Health Insurance Reforms: First Dominos are Set to Fall
BusinessWeek reports that the California State Assembly passed a major health care reform plan that would expand coverage to almost 70% of the state’s uninsured at a cost of $14.4 billion. Under the Governor’s proposal, everyone would be require to buy minimum health insurance coverage. Insurers could not deny coverage based on age or medical condition and would be required to spend 85% of premium dollars on actual patient care. Revenue to fund the reform would come from taxes on hospitals, cigarettes and employers who do not provide a minimum level of health insurance.
Pennsylvania’s Governor has a similar Health Care Reform Act, the highlights of which are as follows:
- Establishes a basic health insurance program for employees of small low-wage employers and uninsured adult individuals, without waiting periods and pre-existing condition exclusions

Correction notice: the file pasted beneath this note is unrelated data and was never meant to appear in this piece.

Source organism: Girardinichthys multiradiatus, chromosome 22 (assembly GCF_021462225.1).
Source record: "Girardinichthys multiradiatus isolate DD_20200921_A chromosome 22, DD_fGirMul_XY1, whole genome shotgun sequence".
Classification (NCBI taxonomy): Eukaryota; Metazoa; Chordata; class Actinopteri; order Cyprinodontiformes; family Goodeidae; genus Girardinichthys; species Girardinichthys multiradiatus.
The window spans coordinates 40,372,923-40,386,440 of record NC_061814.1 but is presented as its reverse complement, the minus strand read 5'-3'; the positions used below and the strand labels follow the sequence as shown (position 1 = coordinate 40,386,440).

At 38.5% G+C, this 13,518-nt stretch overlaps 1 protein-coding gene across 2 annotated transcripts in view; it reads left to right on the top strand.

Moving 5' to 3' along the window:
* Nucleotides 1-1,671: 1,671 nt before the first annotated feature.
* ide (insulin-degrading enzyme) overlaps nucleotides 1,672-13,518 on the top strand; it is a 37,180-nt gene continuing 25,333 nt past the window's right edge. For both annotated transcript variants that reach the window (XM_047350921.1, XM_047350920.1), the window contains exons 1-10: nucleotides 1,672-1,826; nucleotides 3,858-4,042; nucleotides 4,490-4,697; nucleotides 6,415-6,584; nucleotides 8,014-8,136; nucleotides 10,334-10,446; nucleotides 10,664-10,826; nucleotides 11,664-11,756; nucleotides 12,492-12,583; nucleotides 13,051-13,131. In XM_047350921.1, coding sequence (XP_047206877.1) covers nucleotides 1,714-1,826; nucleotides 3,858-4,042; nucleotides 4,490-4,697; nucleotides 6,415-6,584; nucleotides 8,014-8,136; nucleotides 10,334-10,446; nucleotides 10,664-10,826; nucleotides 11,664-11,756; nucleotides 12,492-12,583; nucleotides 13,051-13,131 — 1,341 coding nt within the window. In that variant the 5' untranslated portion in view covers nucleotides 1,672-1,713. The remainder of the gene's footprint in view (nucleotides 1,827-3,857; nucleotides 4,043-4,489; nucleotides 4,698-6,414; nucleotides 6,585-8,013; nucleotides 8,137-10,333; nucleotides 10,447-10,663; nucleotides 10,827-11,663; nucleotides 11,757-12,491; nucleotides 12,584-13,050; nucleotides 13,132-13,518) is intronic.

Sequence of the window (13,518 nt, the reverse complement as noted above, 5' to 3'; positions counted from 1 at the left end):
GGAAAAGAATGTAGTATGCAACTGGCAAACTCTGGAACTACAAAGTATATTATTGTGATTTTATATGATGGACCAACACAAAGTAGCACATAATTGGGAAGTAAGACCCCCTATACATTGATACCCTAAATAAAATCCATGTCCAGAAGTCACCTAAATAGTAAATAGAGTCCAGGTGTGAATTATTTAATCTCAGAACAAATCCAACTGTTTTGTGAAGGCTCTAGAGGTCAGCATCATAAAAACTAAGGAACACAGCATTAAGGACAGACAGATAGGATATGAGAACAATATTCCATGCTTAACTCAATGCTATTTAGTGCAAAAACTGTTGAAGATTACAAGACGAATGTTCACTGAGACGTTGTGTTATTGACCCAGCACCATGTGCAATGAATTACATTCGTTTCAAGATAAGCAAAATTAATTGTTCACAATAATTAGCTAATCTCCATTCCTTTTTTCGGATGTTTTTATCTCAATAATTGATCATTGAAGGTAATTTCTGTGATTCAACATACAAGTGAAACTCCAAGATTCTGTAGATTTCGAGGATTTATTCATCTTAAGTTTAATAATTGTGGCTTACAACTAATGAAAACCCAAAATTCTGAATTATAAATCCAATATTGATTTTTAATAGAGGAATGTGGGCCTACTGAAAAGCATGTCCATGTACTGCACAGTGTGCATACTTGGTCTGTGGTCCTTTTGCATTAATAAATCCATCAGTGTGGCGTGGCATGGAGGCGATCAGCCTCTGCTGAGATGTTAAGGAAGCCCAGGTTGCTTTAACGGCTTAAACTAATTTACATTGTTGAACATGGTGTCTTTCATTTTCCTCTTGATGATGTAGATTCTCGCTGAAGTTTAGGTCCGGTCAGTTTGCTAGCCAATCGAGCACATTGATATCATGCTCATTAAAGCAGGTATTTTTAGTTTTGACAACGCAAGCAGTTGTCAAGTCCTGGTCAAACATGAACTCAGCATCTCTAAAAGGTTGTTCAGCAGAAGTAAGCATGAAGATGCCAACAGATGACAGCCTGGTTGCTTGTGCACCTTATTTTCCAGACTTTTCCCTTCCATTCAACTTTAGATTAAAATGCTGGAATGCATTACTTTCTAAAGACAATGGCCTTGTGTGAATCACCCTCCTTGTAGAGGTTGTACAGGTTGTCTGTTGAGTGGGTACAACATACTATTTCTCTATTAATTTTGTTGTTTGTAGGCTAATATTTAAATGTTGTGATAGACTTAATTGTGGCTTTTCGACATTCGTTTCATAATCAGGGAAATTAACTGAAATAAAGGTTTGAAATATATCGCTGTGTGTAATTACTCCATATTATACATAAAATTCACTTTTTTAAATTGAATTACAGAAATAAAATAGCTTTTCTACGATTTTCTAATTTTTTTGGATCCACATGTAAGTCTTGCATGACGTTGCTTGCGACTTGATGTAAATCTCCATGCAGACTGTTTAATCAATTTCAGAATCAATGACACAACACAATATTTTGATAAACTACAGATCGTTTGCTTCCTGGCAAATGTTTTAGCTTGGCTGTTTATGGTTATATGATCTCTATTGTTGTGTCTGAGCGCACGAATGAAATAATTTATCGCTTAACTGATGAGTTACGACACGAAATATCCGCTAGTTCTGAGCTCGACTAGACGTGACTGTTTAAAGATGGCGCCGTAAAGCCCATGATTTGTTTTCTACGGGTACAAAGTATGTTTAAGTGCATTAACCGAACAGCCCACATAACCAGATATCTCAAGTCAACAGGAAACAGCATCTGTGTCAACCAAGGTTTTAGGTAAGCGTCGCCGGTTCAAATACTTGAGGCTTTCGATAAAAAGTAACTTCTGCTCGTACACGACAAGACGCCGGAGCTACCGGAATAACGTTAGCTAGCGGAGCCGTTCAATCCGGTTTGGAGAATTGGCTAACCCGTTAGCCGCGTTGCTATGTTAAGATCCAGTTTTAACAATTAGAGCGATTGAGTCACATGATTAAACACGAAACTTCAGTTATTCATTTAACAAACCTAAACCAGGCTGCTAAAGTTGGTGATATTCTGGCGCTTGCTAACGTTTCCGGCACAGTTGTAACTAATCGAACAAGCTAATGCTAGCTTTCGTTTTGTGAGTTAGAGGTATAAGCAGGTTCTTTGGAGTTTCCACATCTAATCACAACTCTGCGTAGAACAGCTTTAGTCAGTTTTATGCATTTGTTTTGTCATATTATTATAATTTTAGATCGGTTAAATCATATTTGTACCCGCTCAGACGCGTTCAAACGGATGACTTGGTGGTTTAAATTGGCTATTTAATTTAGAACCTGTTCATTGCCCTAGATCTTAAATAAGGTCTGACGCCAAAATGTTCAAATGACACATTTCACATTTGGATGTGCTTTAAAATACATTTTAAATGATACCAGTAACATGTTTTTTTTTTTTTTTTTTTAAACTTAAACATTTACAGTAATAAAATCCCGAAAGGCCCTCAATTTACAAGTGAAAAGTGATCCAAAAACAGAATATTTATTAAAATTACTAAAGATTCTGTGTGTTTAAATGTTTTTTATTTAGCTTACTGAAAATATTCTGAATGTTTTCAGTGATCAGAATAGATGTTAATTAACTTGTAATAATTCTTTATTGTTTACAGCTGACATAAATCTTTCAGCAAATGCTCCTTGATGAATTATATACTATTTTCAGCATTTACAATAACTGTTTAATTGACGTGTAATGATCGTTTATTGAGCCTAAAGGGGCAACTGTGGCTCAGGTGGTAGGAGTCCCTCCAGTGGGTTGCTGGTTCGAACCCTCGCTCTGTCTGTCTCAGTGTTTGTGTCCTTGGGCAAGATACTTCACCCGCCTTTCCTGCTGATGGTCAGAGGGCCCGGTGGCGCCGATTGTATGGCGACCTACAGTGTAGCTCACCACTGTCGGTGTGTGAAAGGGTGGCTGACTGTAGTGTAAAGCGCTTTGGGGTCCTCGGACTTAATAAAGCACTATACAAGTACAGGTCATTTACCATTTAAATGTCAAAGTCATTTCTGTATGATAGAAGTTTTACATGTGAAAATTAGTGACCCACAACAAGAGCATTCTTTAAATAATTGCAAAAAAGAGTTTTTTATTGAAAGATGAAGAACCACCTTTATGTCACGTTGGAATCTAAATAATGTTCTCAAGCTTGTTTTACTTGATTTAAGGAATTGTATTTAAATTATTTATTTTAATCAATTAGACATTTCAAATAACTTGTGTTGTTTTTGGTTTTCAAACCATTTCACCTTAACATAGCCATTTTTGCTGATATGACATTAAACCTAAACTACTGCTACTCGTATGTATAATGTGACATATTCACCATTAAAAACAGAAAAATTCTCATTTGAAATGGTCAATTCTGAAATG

- Creates a “Fair Share Tax” on all employers equal to 3% of payroll through 2010 and increasing to 3.5% thereafter.
- Provides for a small employer tax credit for first 5 years
- Provides a tax credit for all employers that offer a minimum level of coverage to all employees who work 30 or more hours per week based on the out of pocket cost to the employee and level of employee participation
- Requires insurers offering small group plans to:
- use modified community rating in setting rates taking into account only age, geographic region, and family composition
- vary rates by a factor no greater than 33%
- maintain a medical loss ratio of no less than 85%
These reforms are coming and they will impact employers by mandating a level of minimum coverage for employees and by taxes those employers who don’t offer coverage. Keep tabs on Pennsylvania’s Health Care Reform at the Governor’s website dedicated to this project.